Culture shock

My head is starting to clear after the shock to the system brought on by the move from Durban in South Africa, my former home, to Brisbane, my new one. I really did think that I would arrive and start work immediately, but it has taken time to adjust to my new circumstances.

In many ways, Brisbane is similar enough to Durban to make it feel eerily familiar. Both are on the east coasts of their respective continents, both were founded in the same year, 1824, and were settled and built by the same sorts of people. They enjoy similar weather patterns, the inhabitants have laid-back lifestyles, and they are important gateways to their respective regions.

Similar, yes, but there are also differences that are taking this immigrant some time to get used to. There is different terminology and pronunciation to get used to as well as new approaches and ways of doing things to be learned. One of the most important things I missed was the critical importance of correctly structuring applications for contract and permanent positions.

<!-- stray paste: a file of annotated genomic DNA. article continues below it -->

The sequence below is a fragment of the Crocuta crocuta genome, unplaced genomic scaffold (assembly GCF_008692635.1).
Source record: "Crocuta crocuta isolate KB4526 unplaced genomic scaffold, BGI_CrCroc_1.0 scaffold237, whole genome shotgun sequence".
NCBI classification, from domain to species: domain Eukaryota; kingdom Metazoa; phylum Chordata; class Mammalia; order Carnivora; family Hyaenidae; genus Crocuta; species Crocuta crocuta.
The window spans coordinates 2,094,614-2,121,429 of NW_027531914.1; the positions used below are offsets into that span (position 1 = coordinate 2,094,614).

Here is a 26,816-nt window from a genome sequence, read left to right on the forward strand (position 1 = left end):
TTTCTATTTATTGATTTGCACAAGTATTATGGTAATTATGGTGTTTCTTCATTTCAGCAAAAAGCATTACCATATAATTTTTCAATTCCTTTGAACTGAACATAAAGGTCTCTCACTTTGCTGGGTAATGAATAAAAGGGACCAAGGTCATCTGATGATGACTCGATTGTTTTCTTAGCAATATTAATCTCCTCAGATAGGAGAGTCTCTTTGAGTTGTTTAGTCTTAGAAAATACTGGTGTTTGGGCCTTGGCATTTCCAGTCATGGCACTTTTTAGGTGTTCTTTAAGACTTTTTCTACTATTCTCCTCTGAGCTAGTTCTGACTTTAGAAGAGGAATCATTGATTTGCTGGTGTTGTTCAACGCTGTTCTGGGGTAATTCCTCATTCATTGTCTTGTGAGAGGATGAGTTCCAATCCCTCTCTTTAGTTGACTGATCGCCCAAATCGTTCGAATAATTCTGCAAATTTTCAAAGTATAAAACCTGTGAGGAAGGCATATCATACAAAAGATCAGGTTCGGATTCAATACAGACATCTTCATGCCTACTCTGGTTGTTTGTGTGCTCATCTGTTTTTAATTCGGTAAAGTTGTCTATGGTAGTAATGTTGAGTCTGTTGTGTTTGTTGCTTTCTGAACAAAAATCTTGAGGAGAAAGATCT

Many organisations, including many State government departments, have been advertising for media and/or communications staff for permanent posts or, quite often, on short to medium-term contract. I know myself to be an extremely good communicator but, in spite of those skills and all my experience, I wasn’t even getting to the interview stage. I was feeling pretty low about things but thankfully, after input from Frances Cahill of Emerald Writing & Training, I now know why.

It’s not enough to point to jobs I’ve done and work I’ve produced and expect employers on this side of the water, to be impressed. And so, from here on in, it’s a change of tack and my best foot forward.

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